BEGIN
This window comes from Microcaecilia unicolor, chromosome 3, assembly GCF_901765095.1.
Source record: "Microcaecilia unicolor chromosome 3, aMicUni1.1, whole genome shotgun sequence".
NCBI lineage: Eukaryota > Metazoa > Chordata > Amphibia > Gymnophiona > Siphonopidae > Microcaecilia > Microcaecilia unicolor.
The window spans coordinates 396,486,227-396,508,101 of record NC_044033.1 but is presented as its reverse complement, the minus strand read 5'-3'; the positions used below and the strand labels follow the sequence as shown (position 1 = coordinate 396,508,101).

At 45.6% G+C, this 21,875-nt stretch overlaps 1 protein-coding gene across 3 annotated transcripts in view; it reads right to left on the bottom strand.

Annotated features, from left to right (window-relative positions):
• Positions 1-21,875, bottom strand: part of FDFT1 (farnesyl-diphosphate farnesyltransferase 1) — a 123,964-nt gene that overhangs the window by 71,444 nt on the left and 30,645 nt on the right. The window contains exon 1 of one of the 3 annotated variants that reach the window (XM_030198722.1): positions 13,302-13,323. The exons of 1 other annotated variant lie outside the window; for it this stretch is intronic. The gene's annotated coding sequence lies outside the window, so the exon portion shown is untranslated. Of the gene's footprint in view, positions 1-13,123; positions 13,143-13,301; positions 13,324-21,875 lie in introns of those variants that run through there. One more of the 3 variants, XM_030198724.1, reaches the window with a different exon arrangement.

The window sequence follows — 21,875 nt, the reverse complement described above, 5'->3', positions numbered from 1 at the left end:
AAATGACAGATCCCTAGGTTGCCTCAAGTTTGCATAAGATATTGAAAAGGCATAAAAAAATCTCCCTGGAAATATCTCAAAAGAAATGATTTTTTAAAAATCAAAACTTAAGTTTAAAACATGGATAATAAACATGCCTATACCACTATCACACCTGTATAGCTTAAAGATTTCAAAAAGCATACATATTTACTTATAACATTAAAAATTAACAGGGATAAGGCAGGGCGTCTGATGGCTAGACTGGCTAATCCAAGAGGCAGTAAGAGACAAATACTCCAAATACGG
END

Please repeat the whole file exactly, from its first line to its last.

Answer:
This window comes from Microcaecilia unicolor, chromosome 3, assembly GCF_901765095.1.
Source record: "Microcaecilia unicolor chromosome 3, aMicUni1.1, whole genome shotgun sequence".
NCBI lineage: Eukaryota > Metazoa > Chordata > Amphibia > Gymnophiona > Siphonopidae > Microcaecilia > Microcaecilia unicolor.
The window spans coordinates 396,486,227-396,508,101 of record NC_044033.1 but is presented as its reverse complement, the minus strand read 5'-3'; the positions used below and the strand labels follow the sequence as shown (position 1 = coordinate 396,508,101).

At 45.6% G+C, this 21,875-nt stretch overlaps 1 protein-coding gene across 3 annotated transcripts in view; it reads right to left on the bottom strand.

Annotated features, from left to right (window-relative positions):
• Positions 1-21,875, bottom strand: part of FDFT1 (farnesyl-diphosphate farnesyltransferase 1) — a 123,964-nt gene that overhangs the window by 71,444 nt on the left and 30,645 nt on the right. The window contains exon 1 of one of the 3 annotated variants that reach the window (XM_030198722.1): positions 13,302-13,323. The exons of 1 other annotated variant lie outside the window; for it this stretch is intronic. The gene's annotated coding sequence lies outside the window, so the exon portion shown is untranslated. Of the gene's footprint in view, positions 1-13,123; positions 13,143-13,301; positions 13,324-21,875 lie in introns of those variants that run through there. One more of the 3 variants, XM_030198724.1, reaches the window with a different exon arrangement.

The window sequence follows — 21,875 nt, the reverse complement described above, 5'->3', positions numbered from 1 at the left end:
AAATGACAGATCCCTAGGTTGCCTCAAGTTTGCATAAGATATTGAAAAGGCATAAAAAAATCTCCCTGGAAATATCTCAAAAGAAATGATTTTTTAAAAATCAAAACTTAAGTTTAAAACATGGATAATAAACATGCCTATACCACTATCACACCTGTATAGCTTAAAGATTTCAAAAAGCATACATATTTACTTATAACATTAAAAATTAACAGGGATAAGGCAGGGCGTCTGATGGCTAGACTGGCTAATCCAAGAGGCAGTAAGAGACAAATACTCCAAATACGG